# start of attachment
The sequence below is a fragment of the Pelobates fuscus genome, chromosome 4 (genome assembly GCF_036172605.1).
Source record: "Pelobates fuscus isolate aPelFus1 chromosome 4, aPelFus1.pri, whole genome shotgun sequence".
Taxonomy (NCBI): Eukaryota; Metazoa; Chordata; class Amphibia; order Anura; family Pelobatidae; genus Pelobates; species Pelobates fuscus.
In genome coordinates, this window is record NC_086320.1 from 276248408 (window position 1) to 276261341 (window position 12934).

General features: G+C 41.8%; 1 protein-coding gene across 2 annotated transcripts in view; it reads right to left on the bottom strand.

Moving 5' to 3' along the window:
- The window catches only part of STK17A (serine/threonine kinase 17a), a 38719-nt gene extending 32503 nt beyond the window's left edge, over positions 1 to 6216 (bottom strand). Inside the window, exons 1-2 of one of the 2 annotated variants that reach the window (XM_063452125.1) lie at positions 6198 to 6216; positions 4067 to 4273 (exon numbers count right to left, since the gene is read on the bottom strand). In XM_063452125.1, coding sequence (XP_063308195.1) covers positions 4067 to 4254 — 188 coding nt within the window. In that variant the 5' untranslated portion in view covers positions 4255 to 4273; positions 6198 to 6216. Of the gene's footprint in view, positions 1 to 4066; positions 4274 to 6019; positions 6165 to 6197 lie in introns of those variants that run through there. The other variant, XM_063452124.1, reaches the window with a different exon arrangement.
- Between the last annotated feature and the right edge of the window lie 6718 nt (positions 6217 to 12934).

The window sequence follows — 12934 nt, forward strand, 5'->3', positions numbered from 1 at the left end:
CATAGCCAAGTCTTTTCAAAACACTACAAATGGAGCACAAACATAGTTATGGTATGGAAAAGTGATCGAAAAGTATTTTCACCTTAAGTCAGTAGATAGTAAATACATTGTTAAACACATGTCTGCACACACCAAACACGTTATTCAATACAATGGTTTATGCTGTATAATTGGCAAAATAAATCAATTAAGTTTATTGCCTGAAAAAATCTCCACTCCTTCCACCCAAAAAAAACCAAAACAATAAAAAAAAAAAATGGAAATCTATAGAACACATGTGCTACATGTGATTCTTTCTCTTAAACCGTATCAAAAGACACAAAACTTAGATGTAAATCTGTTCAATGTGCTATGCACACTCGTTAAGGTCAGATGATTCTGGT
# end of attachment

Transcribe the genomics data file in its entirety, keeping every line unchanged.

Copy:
The sequence below is a fragment of the Pelobates fuscus genome, chromosome 4 (genome assembly GCF_036172605.1).
Source record: "Pelobates fuscus isolate aPelFus1 chromosome 4, aPelFus1.pri, whole genome shotgun sequence".
Taxonomy (NCBI): Eukaryota; Metazoa; Chordata; class Amphibia; order Anura; family Pelobatidae; genus Pelobates; species Pelobates fuscus.
In genome coordinates, this window is record NC_086320.1 from 276248408 (window position 1) to 276261341 (window position 12934).

General features: G+C 41.8%; 1 protein-coding gene across 2 annotated transcripts in view; it reads right to left on the bottom strand.

Moving 5' to 3' along the window:
- The window catches only part of STK17A (serine/threonine kinase 17a), a 38719-nt gene extending 32503 nt beyond the window's left edge, over positions 1 to 6216 (bottom strand). Inside the window, exons 1-2 of one of the 2 annotated variants that reach the window (XM_063452125.1) lie at positions 6198 to 6216; positions 4067 to 4273 (exon numbers count right to left, since the gene is read on the bottom strand). In XM_063452125.1, coding sequence (XP_063308195.1) covers positions 4067 to 4254 — 188 coding nt within the window. In that variant the 5' untranslated portion in view covers positions 4255 to 4273; positions 6198 to 6216. Of the gene's footprint in view, positions 1 to 4066; positions 4274 to 6019; positions 6165 to 6197 lie in introns of those variants that run through there. The other variant, XM_063452124.1, reaches the window with a different exon arrangement.
- Between the last annotated feature and the right edge of the window lie 6718 nt (positions 6217 to 12934).

The window sequence follows — 12934 nt, forward strand, 5'->3', positions numbered from 1 at the left end:
CATAGCCAAGTCTTTTCAAAACACTACAAATGGAGCACAAACATAGTTATGGTATGGAAAAGTGATCGAAAAGTATTTTCACCTTAAGTCAGTAGATAGTAAATACATTGTTAAACACATGTCTGCACACACCAAACACGTTATTCAATACAATGGTTTATGCTGTATAATTGGCAAAATAAATCAATTAAGTTTATTGCCTGAAAAAATCTCCACTCCTTCCACCCAAAAAAAACCAAAACAATAAAAAAAAAAAATGGAAATCTATAGAACACATGTGCTACATGTGATTCTTTCTCTTAAACCGTATCAAAAGACACAAAACTTAGATGTAAATCTGTTCAATGTGCTATGCACACTCGTTAAGGTCAGATGATTCTGGT